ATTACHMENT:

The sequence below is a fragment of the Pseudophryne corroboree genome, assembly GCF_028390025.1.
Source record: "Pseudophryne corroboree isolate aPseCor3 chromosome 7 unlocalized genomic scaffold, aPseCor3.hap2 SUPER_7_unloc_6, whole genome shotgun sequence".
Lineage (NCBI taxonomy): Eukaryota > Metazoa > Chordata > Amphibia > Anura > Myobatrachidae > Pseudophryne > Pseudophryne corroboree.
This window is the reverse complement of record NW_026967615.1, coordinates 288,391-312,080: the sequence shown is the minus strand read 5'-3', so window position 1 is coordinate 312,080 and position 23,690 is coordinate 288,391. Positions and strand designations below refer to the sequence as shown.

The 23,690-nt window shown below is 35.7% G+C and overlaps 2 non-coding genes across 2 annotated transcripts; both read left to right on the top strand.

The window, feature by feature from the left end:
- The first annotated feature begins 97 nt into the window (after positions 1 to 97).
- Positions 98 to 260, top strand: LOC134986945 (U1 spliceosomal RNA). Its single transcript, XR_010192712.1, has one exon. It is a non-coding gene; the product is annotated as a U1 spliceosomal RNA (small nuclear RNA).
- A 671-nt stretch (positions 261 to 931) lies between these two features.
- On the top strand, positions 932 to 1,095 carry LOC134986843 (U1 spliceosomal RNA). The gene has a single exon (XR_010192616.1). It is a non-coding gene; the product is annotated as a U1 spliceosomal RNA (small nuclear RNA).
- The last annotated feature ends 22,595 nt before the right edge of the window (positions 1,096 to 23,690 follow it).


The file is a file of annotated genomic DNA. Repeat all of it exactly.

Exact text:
The sequence below is a fragment of the Pseudophryne corroboree genome, assembly GCF_028390025.1.
Source record: "Pseudophryne corroboree isolate aPseCor3 chromosome 7 unlocalized genomic scaffold, aPseCor3.hap2 SUPER_7_unloc_6, whole genome shotgun sequence".
Lineage (NCBI taxonomy): Eukaryota > Metazoa > Chordata > Amphibia > Anura > Myobatrachidae > Pseudophryne > Pseudophryne corroboree.
This window is the reverse complement of record NW_026967615.1, coordinates 288,391-312,080: the sequence shown is the minus strand read 5'-3', so window position 1 is coordinate 312,080 and position 23,690 is coordinate 288,391. Positions and strand designations below refer to the sequence as shown.

The 23,690-nt window shown below is 35.7% G+C and overlaps 2 non-coding genes across 2 annotated transcripts; both read left to right on the top strand.

The window, feature by feature from the left end:
- The first annotated feature begins 97 nt into the window (after positions 1 to 97).
- Positions 98 to 260, top strand: LOC134986945 (U1 spliceosomal RNA). Its single transcript, XR_010192712.1, has one exon. It is a non-coding gene; the product is annotated as a U1 spliceosomal RNA (small nuclear RNA).
- A 671-nt stretch (positions 261 to 931) lies between these two features.
- On the top strand, positions 932 to 1,095 carry LOC134986843 (U1 spliceosomal RNA). The gene has a single exon (XR_010192616.1). It is a non-coding gene; the product is annotated as a U1 spliceosomal RNA (small nuclear RNA).
- The last annotated feature ends 22,595 nt before the right edge of the window (positions 1,096 to 23,690 follow it).